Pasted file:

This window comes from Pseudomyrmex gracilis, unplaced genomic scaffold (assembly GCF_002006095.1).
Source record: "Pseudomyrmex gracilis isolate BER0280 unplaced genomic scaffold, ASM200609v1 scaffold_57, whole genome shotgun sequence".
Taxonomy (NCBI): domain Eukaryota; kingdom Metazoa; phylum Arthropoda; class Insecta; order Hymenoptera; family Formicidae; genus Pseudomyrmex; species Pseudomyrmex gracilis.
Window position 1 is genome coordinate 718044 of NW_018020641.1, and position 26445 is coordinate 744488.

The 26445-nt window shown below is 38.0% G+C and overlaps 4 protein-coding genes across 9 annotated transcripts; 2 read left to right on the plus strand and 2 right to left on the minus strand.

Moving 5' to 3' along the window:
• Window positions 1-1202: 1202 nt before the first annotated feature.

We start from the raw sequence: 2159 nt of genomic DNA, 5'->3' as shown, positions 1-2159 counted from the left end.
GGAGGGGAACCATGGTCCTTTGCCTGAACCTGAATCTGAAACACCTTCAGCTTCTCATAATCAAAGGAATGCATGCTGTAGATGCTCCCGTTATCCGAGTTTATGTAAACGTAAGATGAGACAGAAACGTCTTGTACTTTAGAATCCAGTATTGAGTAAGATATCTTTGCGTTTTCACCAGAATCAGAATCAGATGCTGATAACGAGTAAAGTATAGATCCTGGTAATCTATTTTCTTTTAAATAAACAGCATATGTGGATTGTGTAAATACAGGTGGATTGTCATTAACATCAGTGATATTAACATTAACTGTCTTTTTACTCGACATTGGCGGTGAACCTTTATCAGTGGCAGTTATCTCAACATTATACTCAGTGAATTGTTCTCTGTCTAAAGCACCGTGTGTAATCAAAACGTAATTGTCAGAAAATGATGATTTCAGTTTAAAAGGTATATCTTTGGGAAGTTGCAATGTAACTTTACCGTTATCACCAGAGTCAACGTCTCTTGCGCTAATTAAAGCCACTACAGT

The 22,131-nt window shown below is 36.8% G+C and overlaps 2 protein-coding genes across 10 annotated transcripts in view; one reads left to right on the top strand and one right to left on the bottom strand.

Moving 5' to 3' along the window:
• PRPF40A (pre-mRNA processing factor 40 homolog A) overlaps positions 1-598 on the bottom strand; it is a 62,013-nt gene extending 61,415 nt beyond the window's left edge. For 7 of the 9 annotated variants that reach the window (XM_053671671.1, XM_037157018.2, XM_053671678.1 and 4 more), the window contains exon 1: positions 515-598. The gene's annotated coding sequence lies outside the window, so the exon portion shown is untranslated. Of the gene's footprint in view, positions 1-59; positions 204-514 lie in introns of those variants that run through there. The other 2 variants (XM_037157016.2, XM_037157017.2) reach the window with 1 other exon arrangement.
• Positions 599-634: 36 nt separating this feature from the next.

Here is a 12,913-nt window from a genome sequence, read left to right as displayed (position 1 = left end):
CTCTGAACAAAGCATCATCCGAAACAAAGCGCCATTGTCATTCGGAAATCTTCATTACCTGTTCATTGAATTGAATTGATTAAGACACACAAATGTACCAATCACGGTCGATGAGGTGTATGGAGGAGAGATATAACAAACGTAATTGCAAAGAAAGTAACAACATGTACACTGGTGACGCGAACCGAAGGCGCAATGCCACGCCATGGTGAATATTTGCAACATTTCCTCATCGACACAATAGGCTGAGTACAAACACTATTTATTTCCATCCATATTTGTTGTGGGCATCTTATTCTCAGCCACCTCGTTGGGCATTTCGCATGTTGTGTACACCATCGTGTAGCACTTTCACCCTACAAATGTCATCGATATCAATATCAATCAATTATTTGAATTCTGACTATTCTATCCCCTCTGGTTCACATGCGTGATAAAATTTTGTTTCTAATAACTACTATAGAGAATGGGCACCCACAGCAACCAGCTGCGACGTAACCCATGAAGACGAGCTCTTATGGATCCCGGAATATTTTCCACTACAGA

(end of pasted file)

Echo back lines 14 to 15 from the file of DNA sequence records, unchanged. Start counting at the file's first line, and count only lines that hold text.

Here is a 12,913-nt window from a genome sequence, read left to right as displayed (position 1 = left end):
CTCTGAACAAAGCATCATCCGAAACAAAGCGCCATTGTCATTCGGAAATCTTCATTACCTGTTCATTGAATTGAATTGATTAAGACACACAAATGTACCAATCACGGTCGATGAGGTGTATGGAGGAGAGATATAACAAACGTAATTGCAAAGAAAGTAACAACATGTACACTGGTGACGCGAACCGAAGGCGCAATGCCACGCCATGGTGAATATTTGCAACATTTCCTCATCGACACAATAGGCTGAGTACAAACACTATTTATTTCCATCCATATTTGTTGTGGGCATCTTATTCTCAGCCACCTCGTTGGGCATTTCGCATGTTGTGTACACCATCGTGTAGCACTTTCACCCTACAAATGTCATCGATATCAATATCAATCAATTATTTGAATTCTGACTATTCTATCCCCTCTGGTTCACATGCGTGATAAAATTTTGTTTCTAATAACTACTATAGAGAATGGGCACCCACAGCAACCAGCTGCGACGTAACCCATGAAGACGAGCTCTTATGGATCCCGGAATATTTTCCACTACAGA